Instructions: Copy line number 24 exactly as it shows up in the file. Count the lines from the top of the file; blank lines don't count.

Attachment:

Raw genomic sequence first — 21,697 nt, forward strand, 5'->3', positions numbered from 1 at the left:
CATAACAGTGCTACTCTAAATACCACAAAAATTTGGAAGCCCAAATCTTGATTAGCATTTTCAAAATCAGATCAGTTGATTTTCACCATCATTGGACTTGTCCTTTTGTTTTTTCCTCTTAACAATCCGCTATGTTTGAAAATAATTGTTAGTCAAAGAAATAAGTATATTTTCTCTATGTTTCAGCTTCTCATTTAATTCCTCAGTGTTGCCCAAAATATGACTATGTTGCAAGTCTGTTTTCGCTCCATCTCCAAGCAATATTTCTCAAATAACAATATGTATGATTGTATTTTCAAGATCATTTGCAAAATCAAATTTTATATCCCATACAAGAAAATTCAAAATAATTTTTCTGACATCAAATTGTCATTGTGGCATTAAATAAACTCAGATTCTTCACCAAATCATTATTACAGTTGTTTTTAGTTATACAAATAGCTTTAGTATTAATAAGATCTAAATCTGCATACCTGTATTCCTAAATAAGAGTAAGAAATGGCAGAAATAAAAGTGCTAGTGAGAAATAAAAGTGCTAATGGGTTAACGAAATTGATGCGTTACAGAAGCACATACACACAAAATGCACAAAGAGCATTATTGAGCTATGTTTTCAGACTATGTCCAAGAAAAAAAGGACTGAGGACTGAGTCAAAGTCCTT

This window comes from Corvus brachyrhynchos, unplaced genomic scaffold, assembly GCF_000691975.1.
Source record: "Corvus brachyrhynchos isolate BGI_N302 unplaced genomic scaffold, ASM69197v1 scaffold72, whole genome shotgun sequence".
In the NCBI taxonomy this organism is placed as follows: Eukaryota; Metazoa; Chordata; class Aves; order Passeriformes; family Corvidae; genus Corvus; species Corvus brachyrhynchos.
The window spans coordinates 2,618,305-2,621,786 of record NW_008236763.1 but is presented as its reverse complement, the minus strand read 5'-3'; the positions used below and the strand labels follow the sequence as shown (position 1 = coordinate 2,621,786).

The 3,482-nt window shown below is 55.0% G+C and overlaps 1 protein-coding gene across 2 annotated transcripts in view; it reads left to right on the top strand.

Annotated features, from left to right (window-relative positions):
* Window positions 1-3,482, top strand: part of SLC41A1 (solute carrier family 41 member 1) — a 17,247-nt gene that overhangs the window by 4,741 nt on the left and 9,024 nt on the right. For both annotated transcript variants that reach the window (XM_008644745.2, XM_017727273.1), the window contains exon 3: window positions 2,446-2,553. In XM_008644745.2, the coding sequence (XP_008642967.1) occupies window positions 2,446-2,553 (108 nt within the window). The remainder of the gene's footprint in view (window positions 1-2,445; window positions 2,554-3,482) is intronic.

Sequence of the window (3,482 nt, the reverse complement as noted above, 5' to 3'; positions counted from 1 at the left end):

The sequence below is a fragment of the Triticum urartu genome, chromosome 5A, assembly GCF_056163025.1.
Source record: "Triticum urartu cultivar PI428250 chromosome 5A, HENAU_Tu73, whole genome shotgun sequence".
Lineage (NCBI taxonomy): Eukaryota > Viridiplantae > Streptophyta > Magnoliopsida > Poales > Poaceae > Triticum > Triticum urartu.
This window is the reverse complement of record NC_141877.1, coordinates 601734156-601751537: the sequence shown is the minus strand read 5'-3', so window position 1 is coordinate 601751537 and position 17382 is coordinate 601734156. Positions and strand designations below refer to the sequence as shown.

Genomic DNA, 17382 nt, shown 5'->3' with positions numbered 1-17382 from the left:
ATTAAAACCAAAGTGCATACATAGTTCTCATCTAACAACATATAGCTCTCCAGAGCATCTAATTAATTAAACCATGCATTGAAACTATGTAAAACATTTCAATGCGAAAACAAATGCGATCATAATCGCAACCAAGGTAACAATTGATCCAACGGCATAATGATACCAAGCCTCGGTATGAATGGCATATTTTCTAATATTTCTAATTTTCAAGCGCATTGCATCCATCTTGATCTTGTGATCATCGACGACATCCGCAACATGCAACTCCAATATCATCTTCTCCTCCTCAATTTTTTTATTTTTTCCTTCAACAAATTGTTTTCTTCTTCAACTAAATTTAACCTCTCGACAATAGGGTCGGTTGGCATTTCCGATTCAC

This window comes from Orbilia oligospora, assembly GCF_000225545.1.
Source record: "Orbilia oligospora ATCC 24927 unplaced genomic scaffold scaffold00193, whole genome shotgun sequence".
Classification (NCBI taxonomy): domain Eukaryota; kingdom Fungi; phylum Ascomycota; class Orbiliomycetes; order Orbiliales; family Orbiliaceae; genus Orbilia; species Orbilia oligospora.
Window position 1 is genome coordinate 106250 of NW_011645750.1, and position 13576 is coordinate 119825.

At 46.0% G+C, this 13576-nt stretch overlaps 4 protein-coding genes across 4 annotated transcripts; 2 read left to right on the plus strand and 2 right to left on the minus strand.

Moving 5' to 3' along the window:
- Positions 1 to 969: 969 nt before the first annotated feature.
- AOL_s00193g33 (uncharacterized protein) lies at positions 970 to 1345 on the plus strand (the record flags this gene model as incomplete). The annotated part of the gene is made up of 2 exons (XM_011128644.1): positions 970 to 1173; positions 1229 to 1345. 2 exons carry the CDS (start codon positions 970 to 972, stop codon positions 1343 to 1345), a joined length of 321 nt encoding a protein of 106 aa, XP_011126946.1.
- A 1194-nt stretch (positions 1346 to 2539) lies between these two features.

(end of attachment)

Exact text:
- AOL_s00193g33 (uncharacterized protein) lies at positions 970 to 1345 on the plus strand (the record flags this gene model as incomplete). The annotated part of the gene is made up of 2 exons (XM_011128644.1): positions 970 to 1173; positions 1229 to 1345. 2 exons carry the CDS (start codon positions 970 to 972, stop codon positions 1343 to 1345), a joined length of 321 nt encoding a protein of 106 aa, XP_011126946.1.